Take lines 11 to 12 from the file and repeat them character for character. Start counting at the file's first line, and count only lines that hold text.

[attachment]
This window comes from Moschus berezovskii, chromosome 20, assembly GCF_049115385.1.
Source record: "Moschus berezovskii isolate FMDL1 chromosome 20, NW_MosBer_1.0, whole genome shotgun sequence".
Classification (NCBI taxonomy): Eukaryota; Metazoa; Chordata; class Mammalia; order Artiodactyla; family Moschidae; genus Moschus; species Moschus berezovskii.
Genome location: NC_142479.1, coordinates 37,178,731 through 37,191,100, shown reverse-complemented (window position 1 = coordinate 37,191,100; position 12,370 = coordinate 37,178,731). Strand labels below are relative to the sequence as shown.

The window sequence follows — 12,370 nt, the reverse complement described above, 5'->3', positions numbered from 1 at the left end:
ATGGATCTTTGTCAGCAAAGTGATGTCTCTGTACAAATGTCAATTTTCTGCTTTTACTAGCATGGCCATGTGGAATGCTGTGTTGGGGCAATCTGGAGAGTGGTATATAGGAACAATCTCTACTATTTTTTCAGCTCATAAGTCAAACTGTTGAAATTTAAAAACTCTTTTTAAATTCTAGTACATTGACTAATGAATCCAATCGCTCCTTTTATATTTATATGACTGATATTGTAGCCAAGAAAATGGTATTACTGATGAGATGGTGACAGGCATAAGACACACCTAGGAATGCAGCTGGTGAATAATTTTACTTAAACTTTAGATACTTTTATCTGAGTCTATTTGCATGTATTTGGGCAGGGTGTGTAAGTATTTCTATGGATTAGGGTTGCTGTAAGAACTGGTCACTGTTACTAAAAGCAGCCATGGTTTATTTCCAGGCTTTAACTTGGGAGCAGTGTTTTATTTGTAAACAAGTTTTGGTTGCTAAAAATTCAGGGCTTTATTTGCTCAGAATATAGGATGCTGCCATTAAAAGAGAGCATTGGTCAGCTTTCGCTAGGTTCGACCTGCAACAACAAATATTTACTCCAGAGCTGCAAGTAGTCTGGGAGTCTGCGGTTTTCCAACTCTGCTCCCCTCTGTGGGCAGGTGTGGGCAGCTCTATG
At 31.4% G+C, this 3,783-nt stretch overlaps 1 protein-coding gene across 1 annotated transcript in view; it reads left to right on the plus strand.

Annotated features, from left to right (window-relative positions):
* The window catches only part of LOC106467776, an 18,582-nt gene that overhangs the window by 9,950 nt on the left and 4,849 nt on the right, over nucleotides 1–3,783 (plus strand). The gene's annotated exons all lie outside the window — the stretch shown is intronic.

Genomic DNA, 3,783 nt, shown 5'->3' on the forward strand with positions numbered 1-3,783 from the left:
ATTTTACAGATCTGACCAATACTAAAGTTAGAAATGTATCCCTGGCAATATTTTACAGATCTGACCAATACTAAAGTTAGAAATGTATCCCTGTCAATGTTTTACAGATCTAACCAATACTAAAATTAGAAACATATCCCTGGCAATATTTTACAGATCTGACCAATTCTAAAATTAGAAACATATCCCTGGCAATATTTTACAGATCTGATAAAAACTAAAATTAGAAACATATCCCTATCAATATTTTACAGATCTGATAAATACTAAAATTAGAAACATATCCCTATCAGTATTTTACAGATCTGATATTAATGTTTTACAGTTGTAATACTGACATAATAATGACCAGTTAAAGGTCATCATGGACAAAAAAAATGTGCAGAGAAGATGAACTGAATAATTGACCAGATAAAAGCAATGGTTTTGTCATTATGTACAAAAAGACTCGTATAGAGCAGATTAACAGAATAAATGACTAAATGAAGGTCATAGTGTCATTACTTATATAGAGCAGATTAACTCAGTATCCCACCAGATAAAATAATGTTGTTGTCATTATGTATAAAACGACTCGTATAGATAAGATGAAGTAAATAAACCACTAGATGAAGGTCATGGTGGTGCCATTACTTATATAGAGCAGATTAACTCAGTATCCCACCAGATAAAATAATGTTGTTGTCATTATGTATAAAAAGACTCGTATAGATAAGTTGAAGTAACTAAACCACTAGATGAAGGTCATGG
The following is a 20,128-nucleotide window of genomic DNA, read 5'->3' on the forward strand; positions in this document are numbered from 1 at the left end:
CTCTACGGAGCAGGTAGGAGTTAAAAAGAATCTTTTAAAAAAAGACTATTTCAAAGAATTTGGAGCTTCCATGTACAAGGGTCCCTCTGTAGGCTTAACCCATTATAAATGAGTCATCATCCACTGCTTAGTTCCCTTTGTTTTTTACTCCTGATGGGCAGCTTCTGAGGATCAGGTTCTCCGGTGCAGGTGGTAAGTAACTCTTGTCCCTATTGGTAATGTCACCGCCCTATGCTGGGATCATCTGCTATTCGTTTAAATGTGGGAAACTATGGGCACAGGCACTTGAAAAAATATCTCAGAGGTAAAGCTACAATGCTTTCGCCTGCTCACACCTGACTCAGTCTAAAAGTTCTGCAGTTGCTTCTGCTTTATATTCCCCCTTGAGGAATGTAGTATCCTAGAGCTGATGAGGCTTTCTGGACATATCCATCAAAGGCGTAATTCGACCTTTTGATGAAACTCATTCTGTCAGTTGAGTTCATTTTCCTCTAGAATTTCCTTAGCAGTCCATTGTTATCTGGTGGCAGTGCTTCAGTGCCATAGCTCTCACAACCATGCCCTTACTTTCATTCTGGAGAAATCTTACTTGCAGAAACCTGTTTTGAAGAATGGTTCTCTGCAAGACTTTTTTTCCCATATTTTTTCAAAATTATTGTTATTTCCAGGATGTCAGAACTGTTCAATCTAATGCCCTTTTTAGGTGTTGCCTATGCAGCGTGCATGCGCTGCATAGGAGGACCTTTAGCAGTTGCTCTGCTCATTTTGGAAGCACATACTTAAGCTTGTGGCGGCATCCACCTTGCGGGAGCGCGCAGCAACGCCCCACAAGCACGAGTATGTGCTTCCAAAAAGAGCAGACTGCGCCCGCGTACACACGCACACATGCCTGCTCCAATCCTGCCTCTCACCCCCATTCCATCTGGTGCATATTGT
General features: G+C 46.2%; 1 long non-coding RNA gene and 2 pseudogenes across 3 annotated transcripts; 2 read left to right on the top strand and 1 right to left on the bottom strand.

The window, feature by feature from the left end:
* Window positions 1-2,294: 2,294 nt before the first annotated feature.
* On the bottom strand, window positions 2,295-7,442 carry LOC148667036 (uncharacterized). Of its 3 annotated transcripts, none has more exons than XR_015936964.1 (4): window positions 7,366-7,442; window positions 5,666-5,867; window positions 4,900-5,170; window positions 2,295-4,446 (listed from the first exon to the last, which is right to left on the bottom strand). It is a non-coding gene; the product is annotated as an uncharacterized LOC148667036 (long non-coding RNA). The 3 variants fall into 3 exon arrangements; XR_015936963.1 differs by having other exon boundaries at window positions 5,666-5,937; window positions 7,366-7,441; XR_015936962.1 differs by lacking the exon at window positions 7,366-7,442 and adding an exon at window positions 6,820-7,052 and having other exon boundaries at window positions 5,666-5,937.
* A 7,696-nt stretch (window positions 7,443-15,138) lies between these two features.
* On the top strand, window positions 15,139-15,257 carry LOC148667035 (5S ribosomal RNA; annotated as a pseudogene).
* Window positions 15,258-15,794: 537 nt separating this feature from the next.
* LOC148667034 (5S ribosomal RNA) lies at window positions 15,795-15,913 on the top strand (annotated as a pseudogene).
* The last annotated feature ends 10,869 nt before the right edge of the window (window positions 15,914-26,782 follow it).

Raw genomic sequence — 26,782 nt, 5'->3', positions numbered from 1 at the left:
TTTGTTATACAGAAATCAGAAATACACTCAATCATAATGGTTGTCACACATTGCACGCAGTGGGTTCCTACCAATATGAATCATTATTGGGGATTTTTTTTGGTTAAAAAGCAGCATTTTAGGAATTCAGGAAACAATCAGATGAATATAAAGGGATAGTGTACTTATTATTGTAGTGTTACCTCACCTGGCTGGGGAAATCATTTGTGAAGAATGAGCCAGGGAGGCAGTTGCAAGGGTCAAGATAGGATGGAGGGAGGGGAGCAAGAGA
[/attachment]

ATTTTACAGATCTGACCAATACTAAAGTTAGAAATGTATCCCTGGCAATATTTTACAGATCTGACCAATACTAAAGTTAGAAATGTATCCCTGTCAATGTTTTACAGATCTAACCAATACTAAAATTAGAAACATATCCCTGGCAATATTTTACAGATCTGACCAATTCTAAAATTAGAAACATATCCCTGGCAATATTTTACAGATCTGATAAAAACTAAAATTAGAAACATATCCCTATCAATATTTTACAGATCTGATAAATACTAAAATTAGAAACATATCCCTATCAGTATTTTACAGATCTGATATTAATGTTTTACAGTTGTAATACTGACATAATAATGACCAGTTAAAGGTCATCATGGACAAAAAAAATGTGCAGAGAAGATGAACTGAATAATTGACCAGATAAAAGCAATGGTTTTGTCATTATGTACAAAAAGACTCGTATAGAGCAGATTAACAGAATAAATGACTAAATGAAGGTCATAGTGTCATTACTTATATAGAGCAGATTAACTCAGTATCCCACCAGATAAAATAATGTTGTTGTCATTATGTATAAAACGACTCGTATAGATAAGATGAAGTAAATAAACCACTAGATGAAGGTCATGGTGGTGCCATTACTTATATAGAGCAGATTAACTCAGTATCCCACCAGATAAAATAATGTTGTTGTCATTATGTATAAAAAGACTCGTATAGATAAGTTGAAGTAACTAAACCACTAGATGAAGGTCATGG
The following is a 20,128-nucleotide window of genomic DNA, read 5'->3' on the forward strand; positions in this document are numbered from 1 at the left end: